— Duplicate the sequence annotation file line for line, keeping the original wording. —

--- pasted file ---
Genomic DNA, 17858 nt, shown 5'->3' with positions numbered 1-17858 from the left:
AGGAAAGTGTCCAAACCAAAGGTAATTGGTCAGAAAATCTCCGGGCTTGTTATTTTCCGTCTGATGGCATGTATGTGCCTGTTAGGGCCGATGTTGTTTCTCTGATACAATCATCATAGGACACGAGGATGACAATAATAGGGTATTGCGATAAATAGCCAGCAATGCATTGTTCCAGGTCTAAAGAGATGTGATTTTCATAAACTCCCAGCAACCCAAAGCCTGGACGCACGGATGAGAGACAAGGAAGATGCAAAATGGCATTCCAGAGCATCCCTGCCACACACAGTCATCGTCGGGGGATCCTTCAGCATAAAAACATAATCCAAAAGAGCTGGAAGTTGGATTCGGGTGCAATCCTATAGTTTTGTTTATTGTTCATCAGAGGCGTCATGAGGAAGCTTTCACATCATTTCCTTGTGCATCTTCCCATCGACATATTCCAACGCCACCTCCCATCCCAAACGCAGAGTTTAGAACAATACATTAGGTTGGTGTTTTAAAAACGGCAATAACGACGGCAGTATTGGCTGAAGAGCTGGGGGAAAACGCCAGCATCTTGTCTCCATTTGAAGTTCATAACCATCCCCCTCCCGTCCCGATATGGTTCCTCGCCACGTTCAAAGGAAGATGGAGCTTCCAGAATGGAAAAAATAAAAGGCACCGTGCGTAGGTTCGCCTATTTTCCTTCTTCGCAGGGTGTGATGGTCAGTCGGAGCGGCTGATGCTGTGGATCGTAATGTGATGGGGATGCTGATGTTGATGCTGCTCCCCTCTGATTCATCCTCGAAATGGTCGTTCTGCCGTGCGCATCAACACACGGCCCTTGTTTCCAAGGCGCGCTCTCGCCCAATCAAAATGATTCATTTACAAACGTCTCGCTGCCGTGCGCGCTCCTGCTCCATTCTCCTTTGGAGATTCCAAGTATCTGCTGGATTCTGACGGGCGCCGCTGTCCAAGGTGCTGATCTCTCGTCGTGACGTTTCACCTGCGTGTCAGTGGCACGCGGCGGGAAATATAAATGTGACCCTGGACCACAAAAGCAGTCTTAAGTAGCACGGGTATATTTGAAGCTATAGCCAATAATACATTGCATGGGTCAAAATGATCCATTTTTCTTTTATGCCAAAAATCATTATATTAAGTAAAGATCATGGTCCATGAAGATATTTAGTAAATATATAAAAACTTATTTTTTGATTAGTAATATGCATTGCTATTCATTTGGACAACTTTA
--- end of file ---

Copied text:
Genomic DNA, 17858 nt, shown 5'->3' with positions numbered 1-17858 from the left:
AGGAAAGTGTCCAAACCAAAGGTAATTGGTCAGAAAATCTCCGGGCTTGTTATTTTCCGTCTGATGGCATGTATGTGCCTGTTAGGGCCGATGTTGTTTCTCTGATACAATCATCATAGGACACGAGGATGACAATAATAGGGTATTGCGATAAATAGCCAGCAATGCATTGTTCCAGGTCTAAAGAGATGTGATTTTCATAAACTCCCAGCAACCCAAAGCCTGGACGCACGGATGAGAGACAAGGAAGATGCAAAATGGCATTCCAGAGCATCCCTGCCACACACAGTCATCGTCGGGGGATCCTTCAGCATAAAAACATAATCCAAAAGAGCTGGAAGTTGGATTCGGGTGCAATCCTATAGTTTTGTTTATTGTTCATCAGAGGCGTCATGAGGAAGCTTTCACATCATTTCCTTGTGCATCTTCCCATCGACATATTCCAACGCCACCTCCCATCCCAAACGCAGAGTTTAGAACAATACATTAGGTTGGTGTTTTAAAAACGGCAATAACGACGGCAGTATTGGCTGAAGAGCTGGGGGAAAACGCCAGCATCTTGTCTCCATTTGAAGTTCATAACCATCCCCCTCCCGTCCCGATATGGTTCCTCGCCACGTTCAAAGGAAGATGGAGCTTCCAGAATGGAAAAAATAAAAGGCACCGTGCGTAGGTTCGCCTATTTTCCTTCTTCGCAGGGTGTGATGGTCAGTCGGAGCGGCTGATGCTGTGGATCGTAATGTGATGGGGATGCTGATGTTGATGCTGCTCCCCTCTGATTCATCCTCGAAATGGTCGTTCTGCCGTGCGCATCAACACACGGCCCTTGTTTCCAAGGCGCGCTCTCGCCCAATCAAAATGATTCATTTACAAACGTCTCGCTGCCGTGCGCGCTCCTGCTCCATTCTCCTTTGGAGATTCCAAGTATCTGCTGGATTCTGACGGGCGCCGCTGTCCAAGGTGCTGATCTCTCGTCGTGACGTTTCACCTGCGTGTCAGTGGCACGCGGCGGGAAATATAAATGTGACCCTGGACCACAAAAGCAGTCTTAAGTAGCACGGGTATATTTGAAGCTATAGCCAATAATACATTGCATGGGTCAAAATGATCCATTTTTCTTTTATGCCAAAAATCATTATATTAAGTAAAGATCATGGTCCATGAAGATATTTAGTAAATATATAAAAACTTATTTTTTGATTAGTAATATGCATTGCTATTCATTTGGACAACTTTA